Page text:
Method: Human systemic immune response were evaluated to 40 subgingival bacterial species in 16 healthy, 21 gingivitis, 11 initial periodontitis and 5 progressing recession adults. Subjects had minimal periodontal attachment level (AL) loss at baseline. Disease categories were determined after 12 months monitoring at three-month intervals. Increased AL loss > or = 1.5 mm (disease activity) at interproximal sites defined initial periodontitis, recession was characterized by AL loss at buccal sites. Serum IgG antibodies were evaluated semi-quantitatively by immunoblot from blood taken at baseline, active and final visits.

Results: No antibody was detected from 55% of reactions. When detected, levels were below those reported for advanced periodontitis subjects. There were no major differences in serum antibody levels between healthy, gingivitis and initial periodontitis subjects, despite differences in the subgingival microbiota. Serum antibodies for more species were detected in recession subjects, compared with the other study subjects. No changes in antibody levels were detected between baseline, active, and final visits. No systematic association between species colonization and presence of systemic antibody was observed.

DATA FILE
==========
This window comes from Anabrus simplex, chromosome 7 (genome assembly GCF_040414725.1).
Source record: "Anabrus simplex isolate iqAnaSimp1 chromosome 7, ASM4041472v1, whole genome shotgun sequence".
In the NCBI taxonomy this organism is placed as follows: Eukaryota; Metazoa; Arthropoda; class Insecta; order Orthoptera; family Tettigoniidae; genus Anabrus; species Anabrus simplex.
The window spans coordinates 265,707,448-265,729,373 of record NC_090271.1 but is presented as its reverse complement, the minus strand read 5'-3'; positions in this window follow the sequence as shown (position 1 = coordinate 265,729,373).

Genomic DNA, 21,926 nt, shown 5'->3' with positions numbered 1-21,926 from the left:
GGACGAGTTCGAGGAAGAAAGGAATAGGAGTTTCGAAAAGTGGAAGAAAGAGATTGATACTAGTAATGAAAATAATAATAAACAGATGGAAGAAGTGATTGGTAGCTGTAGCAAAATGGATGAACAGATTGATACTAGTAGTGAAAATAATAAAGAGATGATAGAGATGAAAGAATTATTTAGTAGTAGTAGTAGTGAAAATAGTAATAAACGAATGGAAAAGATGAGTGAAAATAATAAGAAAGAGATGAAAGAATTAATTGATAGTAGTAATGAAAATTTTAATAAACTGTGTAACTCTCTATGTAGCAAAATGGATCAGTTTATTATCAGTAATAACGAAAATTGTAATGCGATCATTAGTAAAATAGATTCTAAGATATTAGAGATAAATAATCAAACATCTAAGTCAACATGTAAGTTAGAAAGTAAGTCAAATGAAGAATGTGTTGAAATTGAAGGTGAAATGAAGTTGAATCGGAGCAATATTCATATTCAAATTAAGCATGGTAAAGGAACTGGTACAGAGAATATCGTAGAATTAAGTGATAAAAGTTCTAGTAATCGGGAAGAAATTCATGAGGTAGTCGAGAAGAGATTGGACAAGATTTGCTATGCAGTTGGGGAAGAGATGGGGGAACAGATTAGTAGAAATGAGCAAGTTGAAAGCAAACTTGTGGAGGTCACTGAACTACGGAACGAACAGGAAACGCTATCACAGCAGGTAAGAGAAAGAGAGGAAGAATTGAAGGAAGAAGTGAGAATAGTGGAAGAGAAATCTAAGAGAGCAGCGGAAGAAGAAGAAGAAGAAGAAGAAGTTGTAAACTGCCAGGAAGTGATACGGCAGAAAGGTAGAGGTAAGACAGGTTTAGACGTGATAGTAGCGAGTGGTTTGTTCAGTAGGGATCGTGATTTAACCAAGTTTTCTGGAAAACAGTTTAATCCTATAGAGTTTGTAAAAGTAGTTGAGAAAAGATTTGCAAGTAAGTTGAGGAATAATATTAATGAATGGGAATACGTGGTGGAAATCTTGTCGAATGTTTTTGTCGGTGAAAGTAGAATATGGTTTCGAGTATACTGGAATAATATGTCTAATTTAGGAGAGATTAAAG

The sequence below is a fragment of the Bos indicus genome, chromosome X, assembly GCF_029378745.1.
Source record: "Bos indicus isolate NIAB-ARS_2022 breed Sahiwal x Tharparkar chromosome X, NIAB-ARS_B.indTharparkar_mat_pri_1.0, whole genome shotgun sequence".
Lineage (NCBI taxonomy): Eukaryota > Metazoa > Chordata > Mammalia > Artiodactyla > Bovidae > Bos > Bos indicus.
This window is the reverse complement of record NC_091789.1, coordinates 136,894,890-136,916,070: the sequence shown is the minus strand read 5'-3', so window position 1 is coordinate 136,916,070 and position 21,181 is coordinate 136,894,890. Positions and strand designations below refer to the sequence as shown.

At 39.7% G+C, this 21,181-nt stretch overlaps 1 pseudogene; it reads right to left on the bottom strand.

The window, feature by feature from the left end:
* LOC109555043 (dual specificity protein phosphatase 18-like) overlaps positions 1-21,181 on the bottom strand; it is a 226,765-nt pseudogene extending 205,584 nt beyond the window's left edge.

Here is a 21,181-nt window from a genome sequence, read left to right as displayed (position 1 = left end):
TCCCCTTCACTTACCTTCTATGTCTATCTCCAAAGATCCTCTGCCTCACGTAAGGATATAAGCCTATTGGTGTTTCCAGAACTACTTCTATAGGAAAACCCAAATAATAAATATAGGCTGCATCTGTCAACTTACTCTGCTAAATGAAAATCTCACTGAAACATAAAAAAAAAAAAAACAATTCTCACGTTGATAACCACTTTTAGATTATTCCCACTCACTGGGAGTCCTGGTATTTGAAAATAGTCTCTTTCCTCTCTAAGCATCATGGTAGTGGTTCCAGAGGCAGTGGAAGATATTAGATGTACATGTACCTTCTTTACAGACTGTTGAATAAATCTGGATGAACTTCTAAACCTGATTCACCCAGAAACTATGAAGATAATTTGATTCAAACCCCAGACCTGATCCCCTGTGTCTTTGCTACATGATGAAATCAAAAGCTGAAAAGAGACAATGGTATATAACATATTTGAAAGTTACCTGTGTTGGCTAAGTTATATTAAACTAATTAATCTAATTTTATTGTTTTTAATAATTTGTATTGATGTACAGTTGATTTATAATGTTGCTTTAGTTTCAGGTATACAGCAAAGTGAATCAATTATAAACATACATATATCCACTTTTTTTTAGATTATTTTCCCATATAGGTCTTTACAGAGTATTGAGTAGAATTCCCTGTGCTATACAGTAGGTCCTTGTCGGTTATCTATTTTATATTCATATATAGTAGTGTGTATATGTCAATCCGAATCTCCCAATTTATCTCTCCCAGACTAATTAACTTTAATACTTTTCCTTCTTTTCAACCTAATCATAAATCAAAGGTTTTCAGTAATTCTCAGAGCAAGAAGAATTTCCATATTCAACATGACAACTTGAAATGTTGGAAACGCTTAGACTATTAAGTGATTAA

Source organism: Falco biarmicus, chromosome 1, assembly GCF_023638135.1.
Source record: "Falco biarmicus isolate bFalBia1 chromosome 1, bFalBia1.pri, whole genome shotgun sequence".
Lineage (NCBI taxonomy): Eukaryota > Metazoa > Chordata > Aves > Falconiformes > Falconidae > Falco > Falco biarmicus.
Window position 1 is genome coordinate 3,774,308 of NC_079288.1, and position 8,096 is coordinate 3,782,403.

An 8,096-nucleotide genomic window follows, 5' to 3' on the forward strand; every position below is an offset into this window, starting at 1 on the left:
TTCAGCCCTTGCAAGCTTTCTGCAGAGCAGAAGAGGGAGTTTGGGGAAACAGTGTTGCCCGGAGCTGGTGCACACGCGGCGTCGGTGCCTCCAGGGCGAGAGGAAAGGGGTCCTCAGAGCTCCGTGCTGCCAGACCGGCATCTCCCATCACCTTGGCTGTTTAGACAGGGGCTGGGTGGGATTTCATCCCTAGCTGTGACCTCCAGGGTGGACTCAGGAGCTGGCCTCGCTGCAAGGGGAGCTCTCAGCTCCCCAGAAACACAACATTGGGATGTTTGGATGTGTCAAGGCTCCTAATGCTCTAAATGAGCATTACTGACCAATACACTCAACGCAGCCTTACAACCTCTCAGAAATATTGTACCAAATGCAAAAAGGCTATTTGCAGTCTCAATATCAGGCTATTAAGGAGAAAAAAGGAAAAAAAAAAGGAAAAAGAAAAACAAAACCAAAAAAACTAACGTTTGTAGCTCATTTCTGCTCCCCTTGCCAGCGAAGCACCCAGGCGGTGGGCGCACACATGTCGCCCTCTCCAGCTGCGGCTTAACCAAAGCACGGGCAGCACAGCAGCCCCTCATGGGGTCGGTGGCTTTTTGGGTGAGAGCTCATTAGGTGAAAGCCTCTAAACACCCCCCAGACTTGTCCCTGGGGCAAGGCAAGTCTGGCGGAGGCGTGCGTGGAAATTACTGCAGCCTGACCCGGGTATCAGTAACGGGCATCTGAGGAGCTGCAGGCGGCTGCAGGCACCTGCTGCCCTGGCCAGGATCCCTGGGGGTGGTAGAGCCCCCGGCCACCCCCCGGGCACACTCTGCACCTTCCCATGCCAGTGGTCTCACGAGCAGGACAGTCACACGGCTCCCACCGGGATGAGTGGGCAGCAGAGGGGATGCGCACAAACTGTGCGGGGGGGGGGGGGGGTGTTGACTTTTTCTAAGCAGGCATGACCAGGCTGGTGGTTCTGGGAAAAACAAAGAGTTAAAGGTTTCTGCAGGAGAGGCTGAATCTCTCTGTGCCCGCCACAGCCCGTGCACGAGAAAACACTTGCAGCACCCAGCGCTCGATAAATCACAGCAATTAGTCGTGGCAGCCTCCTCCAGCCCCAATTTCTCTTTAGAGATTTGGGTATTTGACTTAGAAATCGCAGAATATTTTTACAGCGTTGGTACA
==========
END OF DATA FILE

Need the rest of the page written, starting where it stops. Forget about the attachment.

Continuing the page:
Conclusions: This study did not detect differential elevation of mean serum antibody levels in initial periodontitis subjects, suggesting that serum antibody levels are not sensitive risk markers for initial periodontitis.
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http://dx.doi.org/10.1034/j.1600-051x.2000.027007473.xDOI Listing
July 2000

Campylobacter species in health, gingivitis, and periodontitis.

J Dent Res 2000 Feb;79(2):785-92

Altran Corporation, Boston, MA, USA.